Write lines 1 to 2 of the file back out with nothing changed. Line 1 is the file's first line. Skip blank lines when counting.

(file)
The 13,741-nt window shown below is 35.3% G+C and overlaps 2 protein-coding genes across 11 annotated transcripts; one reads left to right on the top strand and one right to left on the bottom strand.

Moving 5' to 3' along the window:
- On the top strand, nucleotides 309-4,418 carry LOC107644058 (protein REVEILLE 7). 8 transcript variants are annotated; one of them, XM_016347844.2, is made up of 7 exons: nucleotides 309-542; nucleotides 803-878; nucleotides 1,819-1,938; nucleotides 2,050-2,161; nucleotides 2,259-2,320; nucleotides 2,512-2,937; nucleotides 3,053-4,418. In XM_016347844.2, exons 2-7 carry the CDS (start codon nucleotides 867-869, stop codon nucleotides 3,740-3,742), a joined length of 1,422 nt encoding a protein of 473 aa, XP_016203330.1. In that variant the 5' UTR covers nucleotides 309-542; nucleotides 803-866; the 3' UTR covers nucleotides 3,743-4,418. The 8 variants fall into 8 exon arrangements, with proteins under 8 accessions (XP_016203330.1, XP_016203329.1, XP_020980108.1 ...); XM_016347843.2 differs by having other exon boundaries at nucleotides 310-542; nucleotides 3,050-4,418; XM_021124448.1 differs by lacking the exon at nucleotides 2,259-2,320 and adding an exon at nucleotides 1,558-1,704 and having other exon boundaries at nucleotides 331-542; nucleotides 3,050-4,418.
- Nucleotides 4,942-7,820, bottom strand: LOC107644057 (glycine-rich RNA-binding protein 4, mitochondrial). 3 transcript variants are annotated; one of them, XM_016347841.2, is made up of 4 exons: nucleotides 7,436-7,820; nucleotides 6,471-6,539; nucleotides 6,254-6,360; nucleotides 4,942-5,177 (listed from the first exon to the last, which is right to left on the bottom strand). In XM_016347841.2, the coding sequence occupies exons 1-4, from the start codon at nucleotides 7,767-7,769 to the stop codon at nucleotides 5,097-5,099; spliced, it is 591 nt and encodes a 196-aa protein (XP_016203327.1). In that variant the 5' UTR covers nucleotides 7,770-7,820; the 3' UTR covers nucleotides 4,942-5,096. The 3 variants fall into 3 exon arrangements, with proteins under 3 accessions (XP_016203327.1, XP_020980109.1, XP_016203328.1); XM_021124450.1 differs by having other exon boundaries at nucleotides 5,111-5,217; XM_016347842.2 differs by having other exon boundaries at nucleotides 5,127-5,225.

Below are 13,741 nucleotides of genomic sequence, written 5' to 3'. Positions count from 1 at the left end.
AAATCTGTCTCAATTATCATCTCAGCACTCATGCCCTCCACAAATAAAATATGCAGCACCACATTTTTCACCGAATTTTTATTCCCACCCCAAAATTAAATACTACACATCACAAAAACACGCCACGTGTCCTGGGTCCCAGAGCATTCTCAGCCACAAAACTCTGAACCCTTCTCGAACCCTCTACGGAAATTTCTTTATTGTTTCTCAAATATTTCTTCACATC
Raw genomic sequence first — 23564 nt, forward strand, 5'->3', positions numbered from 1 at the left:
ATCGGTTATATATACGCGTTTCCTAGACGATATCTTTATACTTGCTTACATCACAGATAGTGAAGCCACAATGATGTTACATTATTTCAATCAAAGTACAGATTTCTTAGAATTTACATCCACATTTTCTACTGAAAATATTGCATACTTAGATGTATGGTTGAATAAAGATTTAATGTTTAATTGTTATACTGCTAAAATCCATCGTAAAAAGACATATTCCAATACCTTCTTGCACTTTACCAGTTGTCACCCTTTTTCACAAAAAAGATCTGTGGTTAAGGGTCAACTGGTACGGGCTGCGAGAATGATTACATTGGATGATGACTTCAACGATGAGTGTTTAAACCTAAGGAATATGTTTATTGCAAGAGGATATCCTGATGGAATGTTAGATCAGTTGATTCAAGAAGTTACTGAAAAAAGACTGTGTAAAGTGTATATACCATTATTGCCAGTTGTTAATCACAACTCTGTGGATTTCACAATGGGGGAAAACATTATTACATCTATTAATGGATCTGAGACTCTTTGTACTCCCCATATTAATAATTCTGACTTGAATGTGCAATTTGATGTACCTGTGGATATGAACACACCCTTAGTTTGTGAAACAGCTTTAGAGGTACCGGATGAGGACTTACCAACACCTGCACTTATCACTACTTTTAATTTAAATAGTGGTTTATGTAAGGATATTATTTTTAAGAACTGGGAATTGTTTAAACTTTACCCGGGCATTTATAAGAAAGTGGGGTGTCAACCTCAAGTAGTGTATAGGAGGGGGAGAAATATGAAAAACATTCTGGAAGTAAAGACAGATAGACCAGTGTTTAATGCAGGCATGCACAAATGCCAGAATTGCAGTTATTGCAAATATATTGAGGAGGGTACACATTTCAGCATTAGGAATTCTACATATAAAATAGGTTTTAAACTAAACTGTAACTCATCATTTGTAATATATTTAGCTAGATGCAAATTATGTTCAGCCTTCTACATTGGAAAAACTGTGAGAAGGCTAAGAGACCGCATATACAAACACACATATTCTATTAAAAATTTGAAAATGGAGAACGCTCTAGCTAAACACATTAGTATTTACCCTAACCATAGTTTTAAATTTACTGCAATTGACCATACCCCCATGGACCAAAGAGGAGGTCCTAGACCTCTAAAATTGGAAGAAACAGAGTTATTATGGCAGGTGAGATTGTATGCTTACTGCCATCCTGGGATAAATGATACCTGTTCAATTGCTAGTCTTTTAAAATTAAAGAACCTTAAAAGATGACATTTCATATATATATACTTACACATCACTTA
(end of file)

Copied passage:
The 13,741-nt window shown below is 35.3% G+C and overlaps 2 protein-coding genes across 11 annotated transcripts; one reads left to right on the top strand and one right to left on the bottom strand.

Moving 5' to 3' along the window: